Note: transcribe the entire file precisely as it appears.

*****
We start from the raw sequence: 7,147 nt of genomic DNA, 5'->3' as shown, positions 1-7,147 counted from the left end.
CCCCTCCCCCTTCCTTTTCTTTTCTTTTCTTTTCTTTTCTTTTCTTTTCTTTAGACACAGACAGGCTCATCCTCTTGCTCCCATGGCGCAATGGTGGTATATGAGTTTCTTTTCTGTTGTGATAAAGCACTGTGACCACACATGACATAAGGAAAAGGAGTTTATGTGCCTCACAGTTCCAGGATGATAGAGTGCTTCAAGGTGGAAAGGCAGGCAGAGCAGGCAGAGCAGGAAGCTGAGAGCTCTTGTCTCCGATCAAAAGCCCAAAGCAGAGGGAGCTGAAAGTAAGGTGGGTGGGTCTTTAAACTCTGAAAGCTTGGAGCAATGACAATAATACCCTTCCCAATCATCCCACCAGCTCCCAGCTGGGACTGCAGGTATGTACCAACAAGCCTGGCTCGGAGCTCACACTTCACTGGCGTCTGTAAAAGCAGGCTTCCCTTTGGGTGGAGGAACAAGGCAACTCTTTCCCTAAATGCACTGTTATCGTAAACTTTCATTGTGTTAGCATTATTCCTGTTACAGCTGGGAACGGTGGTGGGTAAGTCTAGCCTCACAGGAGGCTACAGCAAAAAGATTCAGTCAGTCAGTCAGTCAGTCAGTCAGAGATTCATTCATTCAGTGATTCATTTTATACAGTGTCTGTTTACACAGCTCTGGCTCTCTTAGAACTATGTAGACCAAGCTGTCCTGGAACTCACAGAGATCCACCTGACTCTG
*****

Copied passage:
We start from the raw sequence: 7,147 nt of genomic DNA, 5'->3' as shown, positions 1-7,147 counted from the left end.
CCCCTCCCCCTTCCTTTTCTTTTCTTTTCTTTTCTTTTCTTTTCTTTTCTTTAGACACAGACAGGCTCATCCTCTTGCTCCCATGGCGCAATGGTGGTATATGAGTTTCTTTTCTGTTGTGATAAAGCACTGTGACCACACATGACATAAGGAAAAGGAGTTTATGTGCCTCACAGTTCCAGGATGATAGAGTGCTTCAAGGTGGAAAGGCAGGCAGAGCAGGCAGAGCAGGAAGCTGAGAGCTCTTGTCTCCGATCAAAAGCCCAAAGCAGAGGGAGCTGAAAGTAAGGTGGGTGGGTCTTTAAACTCTGAAAGCTTGGAGCAATGACAATAATACCCTTCCCAATCATCCCACCAGCTCCCAGCTGGGACTGCAGGTATGTACCAACAAGCCTGGCTCGGAGCTCACACTTCACTGGCGTCTGTAAAAGCAGGCTTCCCTTTGGGTGGAGGAACAAGGCAACTCTTTCCCTAAATGCACTGTTATCGTAAACTTTCATTGTGTTAGCATTATTCCTGTTACAGCTGGGAACGGTGGTGGGTAAGTCTAGCCTCACAGGAGGCTACAGCAAAAAGATTCAGTCAGTCAGTCAGTCAGTCAGTCAGAGATTCATTCATTCAGTGATTCATTTTATACAGTGTCTGTTTACACAGCTCTGGCTCTCTTAGAACTATGTAGACCAAGCTGTCCTGGAACTCACAGAGATCCACCTGACTCTG